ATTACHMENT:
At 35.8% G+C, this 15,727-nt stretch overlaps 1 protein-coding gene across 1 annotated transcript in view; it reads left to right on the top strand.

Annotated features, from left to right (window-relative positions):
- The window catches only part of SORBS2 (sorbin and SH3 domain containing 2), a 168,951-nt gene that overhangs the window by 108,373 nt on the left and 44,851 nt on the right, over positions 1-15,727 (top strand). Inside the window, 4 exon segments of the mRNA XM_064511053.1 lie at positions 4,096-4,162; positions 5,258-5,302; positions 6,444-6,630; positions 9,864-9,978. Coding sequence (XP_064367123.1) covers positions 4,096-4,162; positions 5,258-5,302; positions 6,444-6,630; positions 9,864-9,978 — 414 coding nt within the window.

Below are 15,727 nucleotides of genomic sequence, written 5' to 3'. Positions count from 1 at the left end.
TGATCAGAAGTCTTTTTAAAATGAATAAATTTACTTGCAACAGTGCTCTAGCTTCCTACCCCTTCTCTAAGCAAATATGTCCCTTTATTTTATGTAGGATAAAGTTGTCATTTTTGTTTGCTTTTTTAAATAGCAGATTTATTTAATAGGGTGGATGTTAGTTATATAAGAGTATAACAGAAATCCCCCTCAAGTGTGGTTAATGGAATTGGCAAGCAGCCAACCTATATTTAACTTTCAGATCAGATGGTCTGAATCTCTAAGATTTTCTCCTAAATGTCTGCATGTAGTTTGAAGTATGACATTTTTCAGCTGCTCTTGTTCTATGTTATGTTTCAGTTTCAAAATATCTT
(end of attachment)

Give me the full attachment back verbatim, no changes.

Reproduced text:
At 35.8% G+C, this 15,727-nt stretch overlaps 1 protein-coding gene across 1 annotated transcript in view; it reads left to right on the top strand.

Annotated features, from left to right (window-relative positions):
- The window catches only part of SORBS2 (sorbin and SH3 domain containing 2), a 168,951-nt gene that overhangs the window by 108,373 nt on the left and 44,851 nt on the right, over positions 1-15,727 (top strand). Inside the window, 4 exon segments of the mRNA XM_064511053.1 lie at positions 4,096-4,162; positions 5,258-5,302; positions 6,444-6,630; positions 9,864-9,978. Coding sequence (XP_064367123.1) covers positions 4,096-4,162; positions 5,258-5,302; positions 6,444-6,630; positions 9,864-9,978 — 414 coding nt within the window.

Below are 15,727 nucleotides of genomic sequence, written 5' to 3'. Positions count from 1 at the left end.
TGATCAGAAGTCTTTTTAAAATGAATAAATTTACTTGCAACAGTGCTCTAGCTTCCTACCCCTTCTCTAAGCAAATATGTCCCTTTATTTTATGTAGGATAAAGTTGTCATTTTTGTTTGCTTTTTTAAATAGCAGATTTATTTAATAGGGTGGATGTTAGTTATATAAGAGTATAACAGAAATCCCCCTCAAGTGTGGTTAATGGAATTGGCAAGCAGCCAACCTATATTTAACTTTCAGATCAGATGGTCTGAATCTCTAAGATTTTCTCCTAAATGTCTGCATGTAGTTTGAAGTATGACATTTTTCAGCTGCTCTTGTTCTATGTTATGTTTCAGTTTCAAAATATCTT